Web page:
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Supreme Court Decision Prompts New Look At NC Voting Laws

The North Carolina Legislative Building
Dave Crosby

The U.S. Supreme Court’s decision to strike down part of the Voting Rights Act affects a number of southern states, including North Carolina.

Previously, the U.S. Department of Justice or a federal court in Washington had to approve or pre-clear state laws that affect voting, including redistricting. It also had to approve local and municipal decisions in 40 North Carolina counties with a history of voting discrimination.

But that has changed. And Republican lawmakers in North Carolina say they’re ready for what comes next. Republican legislators who are eager to make changes to the state’s voting laws say they followed the Supreme Court’s oral arguments over the Voting Rights Act closely. That’s why they thought it would be a good idea to prepare for the decision the justices ended up making yesterday. Senate Rules Committee Chairman Tom Apodaca says to expect a big voting bill in the near future.

"We’re putting it together," said Apodaca. "It’ll be an omnibus bill with a lot of different election laws and changes in it. We haven’t finalized it yet. But we hope to roll it out Monday or Tuesday and let everybody take a look at it."

Apodaca says the Supreme Court’s decision has also given new life to another bill that would require North Carolinians to bring photo IDs with them to the polls.

Republican lawmakers’ interest in changing how North Carolinians could vote isn’t a surprise, says Guy Charles, an expert on election law at Duke Law School. He says the effect of the Supreme Court’s decision is like removing a speed bump from a busy road.

"Those folks inclined to speed are now going to find the path a lot easier and so you’re expected to see some change in behavior, because a speed bump probably deterred some people from engaging in that behavior," said Charles.

The Supreme Court did not strike down Section 5 of the Voting Rights Act, which requires preclearance. Instead, it struck down Section 4, specifying which states need to be monitored. Chief Justice John Roberts said the data used to figure out the states on the list is too old. Writing for the court majority, he said if Congress wants to make a new list it should use new data. Charles says it gives a green light to lawmakers here who want to try to change things:

"And so the absence of Section 5 and the removal of Section 4 might make it easier for the state legislature and some counties to say you know what, we can pass this law because we don’t have to worry about pre-clearing it with the Justice Department."

Civil rights advocates fear there will be a deluge of measures designed to restrict voting in the state. That includes Reverend William Barber, who heads the state NAACP. He says he hopes Congress takes quick action to come up with updated data so the feds will resume the pre-clearance process.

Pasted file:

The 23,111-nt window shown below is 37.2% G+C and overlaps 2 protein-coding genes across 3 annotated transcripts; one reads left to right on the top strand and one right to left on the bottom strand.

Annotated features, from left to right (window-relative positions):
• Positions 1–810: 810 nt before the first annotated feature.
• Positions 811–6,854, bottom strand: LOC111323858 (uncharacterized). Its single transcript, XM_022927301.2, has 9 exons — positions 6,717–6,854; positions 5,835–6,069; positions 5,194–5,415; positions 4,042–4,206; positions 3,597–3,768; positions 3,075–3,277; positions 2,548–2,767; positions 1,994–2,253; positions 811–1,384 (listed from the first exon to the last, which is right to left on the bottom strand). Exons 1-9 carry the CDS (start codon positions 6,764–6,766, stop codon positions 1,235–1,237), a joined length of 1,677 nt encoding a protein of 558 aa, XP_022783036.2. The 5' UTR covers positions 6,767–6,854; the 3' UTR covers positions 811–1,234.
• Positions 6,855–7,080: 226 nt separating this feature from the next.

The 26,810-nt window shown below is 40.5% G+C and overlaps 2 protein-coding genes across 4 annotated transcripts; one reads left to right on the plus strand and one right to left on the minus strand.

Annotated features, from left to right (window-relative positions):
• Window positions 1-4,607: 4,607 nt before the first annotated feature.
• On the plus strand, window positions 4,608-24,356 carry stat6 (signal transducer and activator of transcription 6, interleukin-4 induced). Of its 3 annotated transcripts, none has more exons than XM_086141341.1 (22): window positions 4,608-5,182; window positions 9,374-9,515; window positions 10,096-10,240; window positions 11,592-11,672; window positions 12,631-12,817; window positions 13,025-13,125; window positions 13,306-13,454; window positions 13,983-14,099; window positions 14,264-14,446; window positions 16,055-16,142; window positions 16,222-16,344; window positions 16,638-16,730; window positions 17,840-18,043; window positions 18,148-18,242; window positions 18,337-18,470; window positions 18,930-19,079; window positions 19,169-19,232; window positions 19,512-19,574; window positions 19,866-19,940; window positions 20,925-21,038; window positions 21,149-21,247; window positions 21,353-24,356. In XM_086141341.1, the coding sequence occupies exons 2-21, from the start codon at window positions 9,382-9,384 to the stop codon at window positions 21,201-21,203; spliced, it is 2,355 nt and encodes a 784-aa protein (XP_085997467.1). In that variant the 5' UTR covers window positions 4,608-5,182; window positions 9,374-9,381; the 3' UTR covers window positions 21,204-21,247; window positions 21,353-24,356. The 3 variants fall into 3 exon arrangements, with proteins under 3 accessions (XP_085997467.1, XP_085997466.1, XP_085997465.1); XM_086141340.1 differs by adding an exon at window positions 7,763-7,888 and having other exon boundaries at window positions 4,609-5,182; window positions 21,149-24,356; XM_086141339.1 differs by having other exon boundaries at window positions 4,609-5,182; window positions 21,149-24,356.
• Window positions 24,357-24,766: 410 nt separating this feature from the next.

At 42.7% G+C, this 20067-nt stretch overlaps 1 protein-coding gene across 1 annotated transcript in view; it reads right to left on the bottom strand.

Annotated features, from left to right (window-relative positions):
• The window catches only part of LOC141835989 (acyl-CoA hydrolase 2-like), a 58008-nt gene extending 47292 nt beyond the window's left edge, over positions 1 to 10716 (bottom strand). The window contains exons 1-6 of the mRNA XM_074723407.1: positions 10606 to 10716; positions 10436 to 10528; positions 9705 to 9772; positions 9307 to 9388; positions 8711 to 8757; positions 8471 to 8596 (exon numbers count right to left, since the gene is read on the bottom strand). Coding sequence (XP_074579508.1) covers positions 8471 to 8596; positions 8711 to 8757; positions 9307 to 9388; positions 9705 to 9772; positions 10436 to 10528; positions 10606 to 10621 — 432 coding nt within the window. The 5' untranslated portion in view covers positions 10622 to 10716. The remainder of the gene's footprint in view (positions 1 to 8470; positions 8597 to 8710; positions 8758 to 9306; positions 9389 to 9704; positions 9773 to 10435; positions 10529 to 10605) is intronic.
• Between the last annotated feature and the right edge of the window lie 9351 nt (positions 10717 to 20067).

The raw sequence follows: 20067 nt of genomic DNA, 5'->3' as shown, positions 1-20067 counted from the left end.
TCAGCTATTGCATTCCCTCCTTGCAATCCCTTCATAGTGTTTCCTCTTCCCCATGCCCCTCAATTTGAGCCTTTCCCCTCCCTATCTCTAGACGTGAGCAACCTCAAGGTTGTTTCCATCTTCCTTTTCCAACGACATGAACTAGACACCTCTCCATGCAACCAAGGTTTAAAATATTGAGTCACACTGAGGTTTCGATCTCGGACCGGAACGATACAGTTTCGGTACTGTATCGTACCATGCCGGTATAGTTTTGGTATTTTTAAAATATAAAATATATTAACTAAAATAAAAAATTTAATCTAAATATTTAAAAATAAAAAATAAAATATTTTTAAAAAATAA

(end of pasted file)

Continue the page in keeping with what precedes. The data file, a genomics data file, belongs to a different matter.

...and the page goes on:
"They don’t need to drag this out, and especially with our state legislature having an ominous bill full of voter suppression tactics that they wanna unleash on the North Carolina populace in order to hold on to power," said Barber.

But with a divided Congress, most experts aren’t expecting a new Section 4 formula to be created any time soon. And they point out the Supreme Court’s decision doesn’t mean states and counties can discriminate against voters. Plaintiffs can always challenge voting laws like the Voter ID bill on the basis of Section 2 of the Voting Rights Act or the 14th and 15th amendments to the Constitution, or even state statutes.

"I think they’ll still be attacked and they’ll still be attacked successfully, but it’ll probably be through a lawsuit by advocates," said Democrat Martin Nesbitt, the Senate Minority Leader. He thinks if Republican lawmakers try to push through a raft of measures designed to change voting laws, they’ll get plenty of pushback: "the courts could enjoin implementation of it," said Nesbitt. "They may have gotten a dose of Viagra here with this decision and want to jump on in and if they do it proves the point that North Carolina needs help."

Nesbitt says he expects that would come in handy if Congress ever decides to come up with a new list of places where voting rights are threatened.

Jessica Jones covers both the legislature in Raleigh and politics across the state. Before her current assignment, Jessica was given the responsibility to open up WUNC's first Greensboro Bureau at the Triad Stage in 2009. She's a seasoned public radio reporter who's covered everything from education to immigration, and she's a regular contributor to NPR's news programs. Jessica started her career in journalism in Egypt, where she freelanced for international print and radio outlets. After stints in Washington, D.C. with Voice of America and NPR, Jessica joined the staff of WUNC in 1999. She is a graduate of Yale University.
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